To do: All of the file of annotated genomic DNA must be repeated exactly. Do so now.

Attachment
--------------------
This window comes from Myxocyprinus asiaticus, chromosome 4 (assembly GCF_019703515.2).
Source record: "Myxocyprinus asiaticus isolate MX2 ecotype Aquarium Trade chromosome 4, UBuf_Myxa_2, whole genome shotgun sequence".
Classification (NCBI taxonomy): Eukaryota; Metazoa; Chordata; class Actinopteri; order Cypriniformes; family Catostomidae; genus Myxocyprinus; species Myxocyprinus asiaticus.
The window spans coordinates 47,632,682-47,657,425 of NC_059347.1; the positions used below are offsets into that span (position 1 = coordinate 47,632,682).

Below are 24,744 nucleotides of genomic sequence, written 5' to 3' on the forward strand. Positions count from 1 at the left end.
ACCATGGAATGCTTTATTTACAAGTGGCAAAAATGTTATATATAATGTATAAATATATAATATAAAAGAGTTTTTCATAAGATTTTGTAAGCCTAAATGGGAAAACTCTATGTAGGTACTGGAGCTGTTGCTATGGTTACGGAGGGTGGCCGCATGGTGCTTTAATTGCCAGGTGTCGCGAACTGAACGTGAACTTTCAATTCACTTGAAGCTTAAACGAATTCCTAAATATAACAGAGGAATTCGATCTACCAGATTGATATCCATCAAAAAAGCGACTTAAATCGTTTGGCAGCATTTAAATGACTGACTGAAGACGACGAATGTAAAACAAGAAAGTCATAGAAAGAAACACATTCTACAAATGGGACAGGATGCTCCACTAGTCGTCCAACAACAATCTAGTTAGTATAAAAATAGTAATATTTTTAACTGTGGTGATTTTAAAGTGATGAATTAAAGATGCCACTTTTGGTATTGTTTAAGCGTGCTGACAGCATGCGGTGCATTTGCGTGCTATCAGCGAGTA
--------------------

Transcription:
This window comes from Myxocyprinus asiaticus, chromosome 4 (assembly GCF_019703515.2).
Source record: "Myxocyprinus asiaticus isolate MX2 ecotype Aquarium Trade chromosome 4, UBuf_Myxa_2, whole genome shotgun sequence".
Classification (NCBI taxonomy): Eukaryota; Metazoa; Chordata; class Actinopteri; order Cypriniformes; family Catostomidae; genus Myxocyprinus; species Myxocyprinus asiaticus.
The window spans coordinates 47,632,682-47,657,425 of NC_059347.1; the positions used below are offsets into that span (position 1 = coordinate 47,632,682).

Below are 24,744 nucleotides of genomic sequence, written 5' to 3' on the forward strand. Positions count from 1 at the left end.
ACCATGGAATGCTTTATTTACAAGTGGCAAAAATGTTATATATAATGTATAAATATATAATATAAAAGAGTTTTTCATAAGATTTTGTAAGCCTAAATGGGAAAACTCTATGTAGGTACTGGAGCTGTTGCTATGGTTACGGAGGGTGGCCGCATGGTGCTTTAATTGCCAGGTGTCGCGAACTGAACGTGAACTTTCAATTCACTTGAAGCTTAAACGAATTCCTAAATATAACAGAGGAATTCGATCTACCAGATTGATATCCATCAAAAAAGCGACTTAAATCGTTTGGCAGCATTTAAATGACTGACTGAAGACGACGAATGTAAAACAAGAAAGTCATAGAAAGAAACACATTCTACAAATGGGACAGGATGCTCCACTAGTCGTCCAACAACAATCTAGTTAGTATAAAAATAGTAATATTTTTAACTGTGGTGATTTTAAAGTGATGAATTAAAGATGCCACTTTTGGTATTGTTTAAGCGTGCTGACAGCATGCGGTGCATTTGCGTGCTATCAGCGAGTA